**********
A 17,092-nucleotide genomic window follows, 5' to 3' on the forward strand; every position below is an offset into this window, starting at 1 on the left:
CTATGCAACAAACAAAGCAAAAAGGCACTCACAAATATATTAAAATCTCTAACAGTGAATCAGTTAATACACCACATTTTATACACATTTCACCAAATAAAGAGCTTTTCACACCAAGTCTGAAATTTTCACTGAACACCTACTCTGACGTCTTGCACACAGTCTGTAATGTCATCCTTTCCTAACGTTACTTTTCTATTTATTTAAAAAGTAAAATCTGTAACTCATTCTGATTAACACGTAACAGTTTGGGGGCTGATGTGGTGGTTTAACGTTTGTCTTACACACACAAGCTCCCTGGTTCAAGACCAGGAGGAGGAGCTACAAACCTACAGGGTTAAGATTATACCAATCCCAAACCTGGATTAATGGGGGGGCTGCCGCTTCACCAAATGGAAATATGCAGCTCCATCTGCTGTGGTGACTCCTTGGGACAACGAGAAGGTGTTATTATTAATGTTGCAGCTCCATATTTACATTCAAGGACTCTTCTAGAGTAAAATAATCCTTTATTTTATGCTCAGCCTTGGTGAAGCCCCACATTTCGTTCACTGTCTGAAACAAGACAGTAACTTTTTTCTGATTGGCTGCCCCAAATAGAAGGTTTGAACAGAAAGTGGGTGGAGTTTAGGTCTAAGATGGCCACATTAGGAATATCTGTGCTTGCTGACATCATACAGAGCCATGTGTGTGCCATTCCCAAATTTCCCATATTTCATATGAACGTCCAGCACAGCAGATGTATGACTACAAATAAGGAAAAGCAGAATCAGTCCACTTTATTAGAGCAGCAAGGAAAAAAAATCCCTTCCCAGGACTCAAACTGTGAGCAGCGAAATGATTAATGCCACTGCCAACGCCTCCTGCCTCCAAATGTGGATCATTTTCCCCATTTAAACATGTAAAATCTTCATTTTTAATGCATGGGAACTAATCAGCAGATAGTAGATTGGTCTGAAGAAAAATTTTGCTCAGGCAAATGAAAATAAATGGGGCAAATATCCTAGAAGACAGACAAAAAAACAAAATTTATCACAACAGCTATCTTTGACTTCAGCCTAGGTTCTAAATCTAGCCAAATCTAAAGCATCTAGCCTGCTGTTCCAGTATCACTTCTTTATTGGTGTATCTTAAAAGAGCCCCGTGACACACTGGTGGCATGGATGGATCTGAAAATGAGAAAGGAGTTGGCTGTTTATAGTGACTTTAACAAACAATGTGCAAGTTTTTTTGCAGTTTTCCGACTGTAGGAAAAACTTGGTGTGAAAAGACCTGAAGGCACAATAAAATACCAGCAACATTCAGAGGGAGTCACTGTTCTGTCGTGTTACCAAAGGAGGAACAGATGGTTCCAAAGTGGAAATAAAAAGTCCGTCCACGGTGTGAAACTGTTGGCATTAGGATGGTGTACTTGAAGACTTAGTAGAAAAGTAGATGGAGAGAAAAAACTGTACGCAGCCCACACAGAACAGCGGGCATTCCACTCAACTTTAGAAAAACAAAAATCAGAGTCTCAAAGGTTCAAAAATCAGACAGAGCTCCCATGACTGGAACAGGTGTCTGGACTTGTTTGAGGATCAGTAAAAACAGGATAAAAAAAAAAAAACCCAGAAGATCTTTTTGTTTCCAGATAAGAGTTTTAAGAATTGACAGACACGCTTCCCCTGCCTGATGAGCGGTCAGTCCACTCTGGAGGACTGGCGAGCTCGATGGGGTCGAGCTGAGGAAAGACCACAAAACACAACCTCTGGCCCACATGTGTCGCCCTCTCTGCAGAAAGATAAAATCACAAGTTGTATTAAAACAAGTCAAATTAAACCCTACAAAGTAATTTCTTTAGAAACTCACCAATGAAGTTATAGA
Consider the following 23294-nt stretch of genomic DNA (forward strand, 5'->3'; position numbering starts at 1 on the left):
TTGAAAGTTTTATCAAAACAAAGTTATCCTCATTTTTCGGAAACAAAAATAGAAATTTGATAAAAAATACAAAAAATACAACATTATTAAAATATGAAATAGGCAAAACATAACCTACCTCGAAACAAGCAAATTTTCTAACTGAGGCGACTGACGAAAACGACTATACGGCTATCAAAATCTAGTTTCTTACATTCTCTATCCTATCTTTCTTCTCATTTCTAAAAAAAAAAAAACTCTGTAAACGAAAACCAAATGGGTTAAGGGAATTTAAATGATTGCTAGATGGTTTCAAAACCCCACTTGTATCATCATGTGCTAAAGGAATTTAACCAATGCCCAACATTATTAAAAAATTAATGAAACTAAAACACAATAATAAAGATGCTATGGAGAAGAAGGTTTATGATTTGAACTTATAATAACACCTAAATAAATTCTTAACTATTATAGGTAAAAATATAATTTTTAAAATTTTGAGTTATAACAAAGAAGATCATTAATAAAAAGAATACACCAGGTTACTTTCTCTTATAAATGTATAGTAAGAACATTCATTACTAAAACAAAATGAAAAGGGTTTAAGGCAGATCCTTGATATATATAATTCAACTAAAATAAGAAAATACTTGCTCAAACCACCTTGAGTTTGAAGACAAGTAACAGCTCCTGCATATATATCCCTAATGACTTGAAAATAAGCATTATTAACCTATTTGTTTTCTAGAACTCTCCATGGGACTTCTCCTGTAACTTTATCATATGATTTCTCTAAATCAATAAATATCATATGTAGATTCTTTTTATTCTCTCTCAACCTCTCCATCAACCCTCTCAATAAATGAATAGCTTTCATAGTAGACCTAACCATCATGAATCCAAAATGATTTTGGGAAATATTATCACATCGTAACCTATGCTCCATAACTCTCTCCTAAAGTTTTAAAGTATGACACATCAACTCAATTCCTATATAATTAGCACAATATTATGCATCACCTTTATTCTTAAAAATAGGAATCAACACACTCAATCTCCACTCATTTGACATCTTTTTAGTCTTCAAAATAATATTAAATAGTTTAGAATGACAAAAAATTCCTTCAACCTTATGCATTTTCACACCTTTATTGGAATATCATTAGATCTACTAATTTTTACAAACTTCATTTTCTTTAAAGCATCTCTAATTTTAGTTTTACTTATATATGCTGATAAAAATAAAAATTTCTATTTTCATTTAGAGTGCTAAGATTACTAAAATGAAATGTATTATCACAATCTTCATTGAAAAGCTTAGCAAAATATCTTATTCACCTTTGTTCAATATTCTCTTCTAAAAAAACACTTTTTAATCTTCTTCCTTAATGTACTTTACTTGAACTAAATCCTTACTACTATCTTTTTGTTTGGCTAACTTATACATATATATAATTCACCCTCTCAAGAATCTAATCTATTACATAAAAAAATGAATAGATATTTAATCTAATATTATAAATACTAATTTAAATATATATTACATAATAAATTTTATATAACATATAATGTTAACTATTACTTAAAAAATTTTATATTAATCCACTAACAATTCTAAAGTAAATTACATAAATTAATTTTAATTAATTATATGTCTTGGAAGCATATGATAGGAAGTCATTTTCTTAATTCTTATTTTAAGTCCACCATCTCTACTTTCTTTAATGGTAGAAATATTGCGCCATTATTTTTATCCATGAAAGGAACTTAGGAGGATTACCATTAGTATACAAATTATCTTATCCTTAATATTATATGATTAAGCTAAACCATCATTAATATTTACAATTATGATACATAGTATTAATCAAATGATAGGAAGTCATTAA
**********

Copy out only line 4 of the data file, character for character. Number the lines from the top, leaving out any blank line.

TTGAAAGTTTTATCAAAACAAAGTTATCCTCATTTTTCGGAAACAAAAATAGAAATTTGATAAAAAATACAAAAAATACAACATTATTAAAATATGAAATAGGCAAAACATAACCTACCTCGAAACAAGCAAATTTTCTAACTGAGGCGACTGACGAAAACGACTATACGGCTATCAAAATCTAGTTTCTTACATTCTCTATCCTATCTTTCTTCTCATTTCTAAAAAAAAAAAAACTCTGTAAACGAAAACCAAATGGGTTAAGGGAATTTAAATGATTGCTAGATGGTTTCAAAACCCCACTTGTATCATCATGTGCTAAAGGAATTTAACCAATGCCCAACATTATTAAAAAATTAATGAAACTAAAACACAATAATAAAGATGCTATGGAGAAGAAGGTTTATGATTTGAACTTATAATAACACCTAAATAAATTCTTAACTATTATAGGTAAAAATATAATTTTTAAAATTTTGAGTTATAACAAAGAAGATCATTAATAAAAAGAATACACCAGGTTACTTTCTCTTATAAATGTATAGTAAGAACATTCATTACTAAAACAAAATGAAAAGGGTTTAAGGCAGATCCTTGATATATATAATTCAACTAAAATAAGAAAATACTTGCTCAAACCACCTTGAGTTTGAAGACAAGTAACAGCTCCTGCATATATATCCCTAATGACTTGAAAATAAGCATTATTAACCTATTTGTTTTCTAGAACTCTCCATGGGACTTCTCCTGTAACTTTATCATATGATTTCTCTAAATCAATAAATATCATATGTAGATTCTTTTTATTCTCTCTCAACCTCTCCATCAACCCTCTCAATAAATGAATAGCTTTCATAGTAGACCTAACCATCATGAATCCAAAATGATTTTGGGAAATATTATCACATCGTAACCTATGCTCCATAACTCTCTCCTAAAGTTTTAAAGTATGACACATCAACTCAATTCCTATATAATTAGCACAATATTATGCATCACCTTTATTCTTAAAAATAGGAATCAACACACTCAATCTCCACTCATTTGACATCTTTTTAGTCTTCAAAATAATATTAAATAGTTTAGAATGACAAAAAATTCCTTCAACCTTATGCATTTTCACACCTTTATTGGAATATCATTAGATCTACTAATTTTTACAAACTTCATTTTCTTTAAAGCATCTCTAATTTTAGTTTTACTTATATATGCTGATAAAAATAAAAATTTCTATTTTCATTTAGAGTGCTAAGATTACTAAAATGAAATGTATTATCACAATCTTCATTGAAAAGCTTAGCAAAATATCTTATTCACCTTTGTTCAATATTCTCTTCTAAAAAAACACTTTTTAATCTTCTTCCTTAATGTACTTTACTTGAACTAAATCCTTACTACTATCTTTTTGTTTGGCTAACTTATACATATATATAATTCACCCTCTCAAGAATCTAATCTATTACATAAAAAAATGAATAGATATTTAATCTAATATTATAAATACTAATTTAAATATATATTACATAATAAATTTTATATAACATATAATGTTAACTATTACTTAAAAAATTTTATATTAATCCACTAACAATTCTAAAGTAAATTACATAAATTAATTTTAATTAATTATATGTCTTGGAAGCATATGATAGGAAGTCATTTTCTTAATTCTTATTTTAAGTCCACCATCTCTACTTTCTTTAATGGTAGAAATATTGCGCCATTATTTTTATCCATGAAAGGAACTTAGGAGGATTACCATTAGTATACAAATTATCTTATCCTTAATATTATATGATTAAGCTAAACCATCATTAATATTTACAATTATGATACATAGTATTAATCAAATGATAGGAAGTCATTAA